Skip to comments.Drivers ed: 656th trains Iraqis to run their own transportation missions
Posted on 05/21/2007 5:53:43 PM PDT by mdittmar
CAMP ATTERBURY, Indiana - While the Soldiers of the 656th Transportation Co. (Rebuild) were in Iraq hauling fuel to the various forward operating bases, they were also giving members of the Iraqi Army some driving lessons.
Master Sgt. Travis Dail was one of the 150 members of the Jeffersonville-based Army Reserve Unit tasked to drive M915s in Iraq. Once he got to Iraq, however, he was approached by members of the Military Transition Team and asked to serve as noncommissioned officer-in-charge of a 16- person unit that would train Iraqi soldiers.
Part of the U.S. militarys mission in Iraq has been to train members of the Iraqi security and police forces so the nation can defend itself. That includes not only teaching combat skills, but the administrative and military support skills also needed in an army.
Dails team taught two motor transport units, about 1,300 Iraqis, to conduct the combat logistical patrols mission. It was a challenge at first, he said. Very few of them even knew how to drive. We had to teach them from scratch the pedals, lights. And we had to do that through interpreters, Dail said.
They created a road course with obstacles to help the Iraqis master steering and braking the uparmored Humvees and Russian semis, tankers and wreckers. Then, the Iraqis learned to drive in a convoy and react to small arms fire and IED threats, as well as the concepts of rules of engagement and escalation of force.
Once the Iraqis learned to drive the trucks, their training was similar to the training an American Soldier receives, Dail said.
They had to qualify on weapons, as well as learn to deal with the various threats faced by a military convoy.
They learned it all. They actually picked it up pretty quickly. The Ministry of Defense expected this to take a year, but it only took six months. They got right to work after being validated, Dail said.
Another challenge was coming up with a training regimen, Dail said.
We had two days notice before we were packing our bags and heading out. We had to put a whole training plan together. We used a lot of U.S. doctrine and drew from our own mobilization experience.
The Iraqi transportation units will mainly haul goods for the Iraqi Army, although they may combine with Coalition Soldiers for some missions, Dail said.
There are now three Iraqi transportation units. Dails team and members of the 656th trained two of them.
The main mission for the 656th, however, was hauling fuel to power vehicles and generators at the FOBs in central Iraq. The unit encountered IEDs, like many transportation companies do, and earned more than 50 Combat Action Badges, but it did not suffer a single casualty.
1st Sgt. Robert Driver credits that success to three factors: the leadership, the extensive training before deployment and the hard work once they arrived in Iraq.
This unit is very top heavy. We have a lot more NCOs. I was handed a very good team.
They were motivated, hard-working and there was a huge amount of sacrifices on their part.
Much of the sacrificing came during the training, which was necessary to build cohesion among the Soldiers and learn the transportation mission.
They attended two-week crash courses at various installations around the country for a September 2005 deployment.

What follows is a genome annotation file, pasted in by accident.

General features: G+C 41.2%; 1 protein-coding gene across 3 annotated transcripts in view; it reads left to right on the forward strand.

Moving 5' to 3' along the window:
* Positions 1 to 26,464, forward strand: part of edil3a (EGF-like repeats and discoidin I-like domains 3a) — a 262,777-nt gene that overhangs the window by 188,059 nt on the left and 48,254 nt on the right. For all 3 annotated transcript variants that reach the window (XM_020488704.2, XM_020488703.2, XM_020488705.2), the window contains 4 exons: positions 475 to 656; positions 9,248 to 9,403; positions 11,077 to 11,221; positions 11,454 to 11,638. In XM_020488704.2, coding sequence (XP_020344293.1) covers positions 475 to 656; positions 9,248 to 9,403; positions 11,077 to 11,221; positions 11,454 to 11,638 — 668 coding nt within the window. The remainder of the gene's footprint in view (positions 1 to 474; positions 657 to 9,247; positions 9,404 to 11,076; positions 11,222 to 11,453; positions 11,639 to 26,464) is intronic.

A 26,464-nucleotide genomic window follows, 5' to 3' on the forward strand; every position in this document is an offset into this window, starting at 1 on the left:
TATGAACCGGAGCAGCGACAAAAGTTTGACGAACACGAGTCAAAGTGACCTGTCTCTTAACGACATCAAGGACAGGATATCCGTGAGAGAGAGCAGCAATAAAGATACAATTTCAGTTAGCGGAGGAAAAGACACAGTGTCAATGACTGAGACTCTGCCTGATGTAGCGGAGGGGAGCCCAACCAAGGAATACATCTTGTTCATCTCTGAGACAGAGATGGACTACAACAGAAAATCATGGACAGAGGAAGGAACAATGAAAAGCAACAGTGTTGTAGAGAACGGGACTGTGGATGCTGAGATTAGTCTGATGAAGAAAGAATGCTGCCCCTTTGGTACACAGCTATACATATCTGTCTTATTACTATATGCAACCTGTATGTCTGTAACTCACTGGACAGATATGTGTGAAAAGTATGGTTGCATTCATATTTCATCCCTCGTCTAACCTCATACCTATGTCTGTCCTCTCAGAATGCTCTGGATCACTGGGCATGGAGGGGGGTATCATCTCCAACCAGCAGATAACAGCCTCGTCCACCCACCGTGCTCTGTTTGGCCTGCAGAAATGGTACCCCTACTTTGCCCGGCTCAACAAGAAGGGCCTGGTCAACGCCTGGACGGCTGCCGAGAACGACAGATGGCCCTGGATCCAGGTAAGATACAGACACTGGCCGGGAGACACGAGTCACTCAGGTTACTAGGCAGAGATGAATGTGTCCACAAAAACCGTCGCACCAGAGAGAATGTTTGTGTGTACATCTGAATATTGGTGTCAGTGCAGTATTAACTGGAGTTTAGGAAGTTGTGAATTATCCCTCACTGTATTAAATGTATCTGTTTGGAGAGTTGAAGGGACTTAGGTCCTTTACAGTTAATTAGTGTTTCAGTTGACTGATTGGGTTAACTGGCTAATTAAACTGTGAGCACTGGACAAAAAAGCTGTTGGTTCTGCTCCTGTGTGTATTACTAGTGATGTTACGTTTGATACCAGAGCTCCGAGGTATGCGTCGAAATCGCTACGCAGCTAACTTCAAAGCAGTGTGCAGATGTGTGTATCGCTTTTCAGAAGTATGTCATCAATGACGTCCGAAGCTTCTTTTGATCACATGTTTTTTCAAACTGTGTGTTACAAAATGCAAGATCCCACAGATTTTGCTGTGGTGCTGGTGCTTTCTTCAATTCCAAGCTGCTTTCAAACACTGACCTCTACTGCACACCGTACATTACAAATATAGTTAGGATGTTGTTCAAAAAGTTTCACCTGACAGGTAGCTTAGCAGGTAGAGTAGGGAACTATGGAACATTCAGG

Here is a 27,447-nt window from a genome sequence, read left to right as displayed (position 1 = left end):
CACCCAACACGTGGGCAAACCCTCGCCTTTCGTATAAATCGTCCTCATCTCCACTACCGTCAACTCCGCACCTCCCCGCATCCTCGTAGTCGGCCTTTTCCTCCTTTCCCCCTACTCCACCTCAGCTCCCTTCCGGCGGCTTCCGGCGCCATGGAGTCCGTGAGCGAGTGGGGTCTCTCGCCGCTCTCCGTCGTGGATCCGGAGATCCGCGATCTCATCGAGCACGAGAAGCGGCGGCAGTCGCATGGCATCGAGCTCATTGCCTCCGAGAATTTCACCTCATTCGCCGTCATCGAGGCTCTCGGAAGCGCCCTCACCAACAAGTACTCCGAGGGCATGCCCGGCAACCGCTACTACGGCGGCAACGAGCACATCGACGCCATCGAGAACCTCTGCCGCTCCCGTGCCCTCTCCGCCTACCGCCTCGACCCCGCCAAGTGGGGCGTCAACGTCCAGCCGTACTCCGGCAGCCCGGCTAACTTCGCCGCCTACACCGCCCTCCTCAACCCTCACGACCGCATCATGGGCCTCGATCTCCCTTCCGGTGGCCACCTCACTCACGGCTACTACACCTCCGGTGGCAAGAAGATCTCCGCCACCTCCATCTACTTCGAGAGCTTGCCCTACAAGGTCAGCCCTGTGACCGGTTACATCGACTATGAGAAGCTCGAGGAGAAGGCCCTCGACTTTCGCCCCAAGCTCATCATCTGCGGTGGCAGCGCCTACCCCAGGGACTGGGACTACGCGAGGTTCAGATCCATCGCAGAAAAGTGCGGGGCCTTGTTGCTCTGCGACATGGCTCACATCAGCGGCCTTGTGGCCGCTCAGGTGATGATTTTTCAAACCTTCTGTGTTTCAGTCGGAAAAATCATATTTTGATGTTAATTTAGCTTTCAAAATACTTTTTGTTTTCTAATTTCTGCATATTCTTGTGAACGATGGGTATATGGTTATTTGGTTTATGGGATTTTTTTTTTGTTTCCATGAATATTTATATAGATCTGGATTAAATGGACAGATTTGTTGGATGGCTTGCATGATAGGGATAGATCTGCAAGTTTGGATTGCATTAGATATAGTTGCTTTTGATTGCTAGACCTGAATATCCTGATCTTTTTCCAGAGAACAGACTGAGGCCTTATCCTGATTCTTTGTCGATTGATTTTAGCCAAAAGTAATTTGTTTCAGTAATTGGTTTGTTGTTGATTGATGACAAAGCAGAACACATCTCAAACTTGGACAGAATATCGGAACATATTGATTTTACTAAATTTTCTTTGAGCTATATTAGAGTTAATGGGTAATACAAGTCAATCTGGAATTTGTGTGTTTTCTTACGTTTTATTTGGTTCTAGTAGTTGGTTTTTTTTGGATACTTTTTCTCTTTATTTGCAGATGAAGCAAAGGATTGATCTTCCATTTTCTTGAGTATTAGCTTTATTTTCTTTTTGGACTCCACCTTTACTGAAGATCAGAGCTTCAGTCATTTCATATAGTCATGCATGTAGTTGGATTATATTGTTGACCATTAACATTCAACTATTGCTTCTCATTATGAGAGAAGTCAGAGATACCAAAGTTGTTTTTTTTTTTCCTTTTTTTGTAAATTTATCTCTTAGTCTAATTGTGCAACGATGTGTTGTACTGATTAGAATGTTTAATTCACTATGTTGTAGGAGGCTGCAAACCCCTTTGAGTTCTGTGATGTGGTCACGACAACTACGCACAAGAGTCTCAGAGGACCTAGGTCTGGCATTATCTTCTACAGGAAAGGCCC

That was a huge help for us, for the Soldiers being able to work together. You hear a lot about Soldiers who meet each other at the mobe station.
The deployment date was pushed back, so the 656th was able to get even more training.
We ended up with two years worth of training in one year, Driver said.
Once they arrived in Iraq in May 2006, they were greeted by a broken down, neglected fleet of trucks. Equipment failure is a risk to the Soldiers on the road in Iraq, Driver said. If our trucks are sitting out there broken down, they become a target.
The units 18 mechanics worked nonstop to get the trucks in top shape and install communications systems. They did three years of service in the first few months there. Lots of long hours and hard work contributed to our success, Driver said.
Although convoys used to drive fast and at night, that is changing, Driver said. Insurgents are using more pressure-activated bombs, a device similar to a landmine, instead of the bombs that require a person with a remote detonator.
It makes more sense to drive in the daytime and more slowly. You have to be able to see the IED to avoid it. Driving 100 mph, you cant see it, Driver said.
The Army changes its tactics and training to respond to new threats in the theater of operations. Camp Atterbury was also very responsive to the Soldiers advice, Driver said. For example, in the 656ths after-action review, the Soldiers commented that the trucks used for training were not similar to the ones they would be driving in Iraq.
That was changed, Driver said, before his unit returned in April. Now that were back here, we see theyre driving with loads, he said. Its comforting to us
the things weve brought to First Army and Camp Atterburys attention, theyve been fixed. They can better prepare the next Soldiers that are going over.
Driver and other members of the unit plan to stay at Atterbury for the Operation Warrior Trainer Program.
The biggest challenge for trainers, he said, is that things change so fast in Iraq that what they teach may be out-of-date by the time the next unit gets over there.
Nevertheless, the outgoing troops, who he considers combat Soldiers, should be ready for anything. Truck drivers no longer operate in a safe green zone.
Basically, the perimeter of Iraq, everything in it is the front line.
There are combat Soldiers. We drove on some of the worst roads in the hottest areas of Iraq. These Soldiers have been in it.
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